Patentability Searching Best Practices

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This article addresses obstacles specific to patentability searching. If you are a newcomer to prior art searching, see the General Searching best practices article to learn about basic search techniques which are broadly applicable to many types of searches. For further reading, techniques which are only applicable to certain subject areas are discussed in a series of best practices articles directed to a variety of specific technical fields, which can be accessed from the Best Practices directory page. Finally, additional specialized techniques which may be applied to validity or infringement searches can be found in their respective articles.

Before filing an application, it is advantageous to perform a preliminary patentability search. Doing so will provide an idea of the closest related prior art, and allow the patent claims to be drafted "around" this previous art, so that the novelty of the invention will be more obvious to the examiner.

In addition to being used as a preliminary research tool, a patentability search can aid in the preparation of an application. The search will help define an appropriate breadth for the claims of a future patent application as well as act as an aid in finding which aspects of the technology to focus an application on.

Obstacles Facing the Searcher

Time is often an obstacle with patentability searches. A patentability search is often a short search ranging from anywhere between 4 hours and 20 hours. Because they are short in nature, it is important to understand the main novel idea of the invention disclosure to be searched. By doing so, a searcher will be able to quickly scan a large set of search results looking for prior art that appears relevant to the main idea. Upon finding the relevant art, the searcher can then determine if the art has additional search features of interest.

In addition to finding related art, some patentability searchers may also be tasked with identifying less relevant documents that could contain "alternative embodiment" ideas that will be included in the drafting of the patent specification. Alternative embodiments are changes made to an invention's non-essential or non-novel parts, but that show how the invention could be adapted to work in different situations or with existing products. For example, an invention for a curtain-hanging device could work whether the user was hanging curtains, drapes, or valances, and it might also work for hanging blinds. Or, as another example, a novel design for a jacket that holds an MP3 player in an inner pocket would work whether the inner pocket were detachable, or sewn into the jacket fabric.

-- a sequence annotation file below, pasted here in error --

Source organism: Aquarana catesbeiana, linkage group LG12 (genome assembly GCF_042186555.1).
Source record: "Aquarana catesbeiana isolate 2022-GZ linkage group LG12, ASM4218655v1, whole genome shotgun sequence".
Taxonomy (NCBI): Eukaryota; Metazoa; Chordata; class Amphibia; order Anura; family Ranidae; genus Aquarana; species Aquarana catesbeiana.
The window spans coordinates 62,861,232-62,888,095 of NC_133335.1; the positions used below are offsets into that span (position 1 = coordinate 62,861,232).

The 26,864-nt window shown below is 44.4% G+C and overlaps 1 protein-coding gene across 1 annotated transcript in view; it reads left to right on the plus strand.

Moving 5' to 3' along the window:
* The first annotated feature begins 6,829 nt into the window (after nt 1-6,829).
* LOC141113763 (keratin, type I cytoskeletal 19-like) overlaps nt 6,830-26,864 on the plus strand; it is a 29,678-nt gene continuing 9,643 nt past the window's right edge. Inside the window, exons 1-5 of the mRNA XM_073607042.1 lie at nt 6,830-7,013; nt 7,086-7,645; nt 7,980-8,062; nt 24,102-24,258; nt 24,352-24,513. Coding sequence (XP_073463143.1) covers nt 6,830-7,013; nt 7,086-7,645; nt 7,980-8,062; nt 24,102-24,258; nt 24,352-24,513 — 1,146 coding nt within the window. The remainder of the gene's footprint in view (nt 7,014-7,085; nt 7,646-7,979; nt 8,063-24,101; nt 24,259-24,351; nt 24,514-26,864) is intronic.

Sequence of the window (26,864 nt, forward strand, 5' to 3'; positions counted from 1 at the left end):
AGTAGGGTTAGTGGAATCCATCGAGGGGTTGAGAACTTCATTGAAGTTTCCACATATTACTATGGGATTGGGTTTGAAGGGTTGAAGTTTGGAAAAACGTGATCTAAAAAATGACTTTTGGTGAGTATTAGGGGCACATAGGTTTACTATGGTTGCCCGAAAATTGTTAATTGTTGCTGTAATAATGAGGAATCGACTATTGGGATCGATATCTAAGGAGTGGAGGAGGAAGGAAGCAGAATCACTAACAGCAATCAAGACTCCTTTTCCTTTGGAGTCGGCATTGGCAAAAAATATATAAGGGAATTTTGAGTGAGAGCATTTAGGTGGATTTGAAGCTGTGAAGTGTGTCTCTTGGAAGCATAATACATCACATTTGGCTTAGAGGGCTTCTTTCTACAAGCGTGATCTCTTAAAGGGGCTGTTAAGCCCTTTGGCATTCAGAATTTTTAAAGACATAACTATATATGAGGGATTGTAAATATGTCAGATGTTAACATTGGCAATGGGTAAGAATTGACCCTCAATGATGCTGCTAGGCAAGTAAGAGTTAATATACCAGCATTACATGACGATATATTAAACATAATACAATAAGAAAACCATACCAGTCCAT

Alternative embodiment searching may not be necessary in all patentability searching. The bottom line is that searchers should always discuss the main goal of the search with a patent attorney, and tailor the focus of the search (and what kind of results are returned by the search) to the requester's specifications.

Searching Patent Documents

A patentability search will usually include a search in major patent collections, normally encompassing at least the United States (US), European (EP), Patent Cooperation Treaty (WO/PCT) and Japanese (JP) collections. Although any prior published document can be used against a patent application, most patent examiners from major patent offices will go straight to these collections, so it makes sense to include them in any patentability search, no matter how cursory. The patent search tool should be selected so as to gain necessary basic coverage, but pricing is usually a constraint with shorter patentability investigations. Many commercial and free tools will have some coverage in US and major foreign country databases.

Searching Non-Patent Literature

A patentability search will also include a non-patent literature search. Major non-patent literature sources encompassing many technical subject areas include, but are not limited to:

Specific Search Strategies

These search strategies are examples of specific best practices that can be applied during the course of a patentability search. These are steps to be taken in addition to accepted search practices that apply to all searches. For a more general progression of search steps, please see the General Searching article.

  • Always discuss the general search focus with the search requester. Determine whether there is a need to search for documents which may describe alternative embodiments, or if a straightforward search for only the most relevant art is needed.
  • Ask the search recipient if potential claims have been drafted for the patent application. If so, the searcher should discuss whether a search on all of the claimed features is needed, just as the examiner would perform upon receiving the application. (Sometimes patentability searches are performed to determine whether further research is viable before proceeding, and thus initial claims are not always available.)
  • Always perform a search on the inventor name to get an idea of the person’s core research interests. Collaborators and heavily cited colleagues are possible influences/sources of similar art.


To learn more about general search techniques, see the General Searching article.

For search strategies tailored to specific technology areas, select the appropriate technology best practices article from the Best Practices directory page.

To learn about specific search strategies for other types of legal patents searching, see the Infringement and Validity best practices articles.


  1. Hunt, David, Long Nguyen, and Matthew Rodgers, (ed.). Patent Searching: Tools & Techniques. Hoboken, NJ: Wiley. 2007.

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